Cortland Biomedical is trusted by leading medical device OEMs to enable more innovative, lower profile orthopedic devices by designing and engineering braided, woven and knitted biomedical textiles fit-for-purpose.

The design flexibility and shape transformation properties of medical textiles, as well as their compatibility with biologic structures and ability to be tailored to the needs of the particular application, means that patients may benefit from simpler procedures, faster healing times and less risk of complications or rejection.  Braided textiles fabricated using UHMWPE or other high-strength polymeric fibers have long been used as orthopedic sutures to give a surgeon the ability to secure soft and bony tissue using a braid with a low profile and high tensile strength. Now, technology advancements allow for additional design features such as the inclusion of regions of variable density or the ability to branch off, creating a multiaxial structure with a common hub. These advances enable improved handling characteristics, better knot retention, and less mass of implanted material, which can simplify the procedure and facilitate a more durable surgical repair.

Woven and knitted biomedical textile structures can also be an optimal foundation for orthopedic implants and anchor points for attaching soft tissue – largely due to their strength, compliance, and inherent capabilities for promoting tissue ingrowth. These textile structures have the ability to distribute load over a larger surface area and can be engineered to mimic the behavior of the ruptured tendons and ligaments they are intended to replace. The mechanical and biologic properties of textile structures can be tailored for specific uses, such as when intended as regenerative scaffolding or as partially resorbable structures that facilitate healing. This is especially useful in the surgical repairs of tissue that is minimally vascularized, as is commonly seen in joint repair.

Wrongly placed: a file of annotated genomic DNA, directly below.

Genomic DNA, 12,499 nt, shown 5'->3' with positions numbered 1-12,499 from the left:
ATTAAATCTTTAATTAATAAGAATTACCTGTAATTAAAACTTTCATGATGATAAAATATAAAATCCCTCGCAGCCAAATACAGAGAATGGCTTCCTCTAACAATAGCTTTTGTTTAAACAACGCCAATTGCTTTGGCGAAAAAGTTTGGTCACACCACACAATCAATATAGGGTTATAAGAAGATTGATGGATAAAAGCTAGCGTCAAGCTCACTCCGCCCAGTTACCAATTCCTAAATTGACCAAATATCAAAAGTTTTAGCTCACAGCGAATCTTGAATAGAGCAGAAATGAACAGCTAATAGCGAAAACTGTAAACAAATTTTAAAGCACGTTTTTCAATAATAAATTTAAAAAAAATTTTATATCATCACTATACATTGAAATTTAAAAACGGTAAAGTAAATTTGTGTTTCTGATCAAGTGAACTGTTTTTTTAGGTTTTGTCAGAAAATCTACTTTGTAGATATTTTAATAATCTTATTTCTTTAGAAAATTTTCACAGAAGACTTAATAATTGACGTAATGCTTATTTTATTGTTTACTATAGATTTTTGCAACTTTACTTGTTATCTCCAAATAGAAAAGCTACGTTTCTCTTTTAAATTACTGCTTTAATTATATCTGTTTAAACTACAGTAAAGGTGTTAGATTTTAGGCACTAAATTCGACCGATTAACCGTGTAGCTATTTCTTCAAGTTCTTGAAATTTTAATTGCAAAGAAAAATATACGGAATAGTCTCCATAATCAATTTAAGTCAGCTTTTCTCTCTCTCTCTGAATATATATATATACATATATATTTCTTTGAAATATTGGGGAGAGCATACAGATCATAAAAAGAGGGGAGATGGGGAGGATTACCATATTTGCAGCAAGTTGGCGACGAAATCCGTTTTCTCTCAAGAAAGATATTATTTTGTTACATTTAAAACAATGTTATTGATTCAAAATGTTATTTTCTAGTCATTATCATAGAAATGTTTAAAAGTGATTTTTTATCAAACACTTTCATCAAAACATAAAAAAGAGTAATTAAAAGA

Composite scaffolds can be created for tissue engineering applications using hybrids of biologic and synthetic materials. Textile structures created from resorbable synthetics allow cells to infiltrate mesh and support controlled resorption of the polymers aligned with the healing rate of the tissue, resulting in a more complete repair.

Biomedical textiles can be used for less invasive orthopedic procedures including:

  • Bone void applications
  • Joint repair
  • Soft tissue repair (e.g., tendons and ligament tears)
  • Orthopedic sutures
  • Tissue engineering scaffolds
  • Foundations for orthopedic implants and anchor points for attaching soft tissue
  • Hard tissue repair (e.g., spinal stabilization)
  • Composite scaffolds for spinal fusion and long bone fractures
  • Prosthetic ligaments
  • Osteochondral plug
  • Patellar reconstruction
  • Bursa replacement bag/sac
  • Interdigit (toe and finger) spacers
  • Arthritis treatment
  • Shoulder/rotator cuff repair

Key benefits of textiles

  • Less invasive
  • Lower profile
  • Shape transformation (i.e. entering through a small hole and then expanding in the body)
  • High tensile strength
  • Compliance
  • Biocompatibility
  • Inherent capabilities for promoting tissue ingrowth
  • Radial reinforcement and expansion
  • Flexibility
  • Controlled porosity

Medical device OEMs in the highly competitive orthopedic space can distinguish themselves as market leaders by looking to medical textiles to offer minimally invasive approaches for applications ranging from soft tissue tears to bone grafts to spinal stabilization, and more.

Cortland Biomedical is trusted by leading medical device OEMs to enable more innovative, lower profile orthopedic devices by designing and engineering braided, woven and knitted biomedical textiles fit-for-purpose.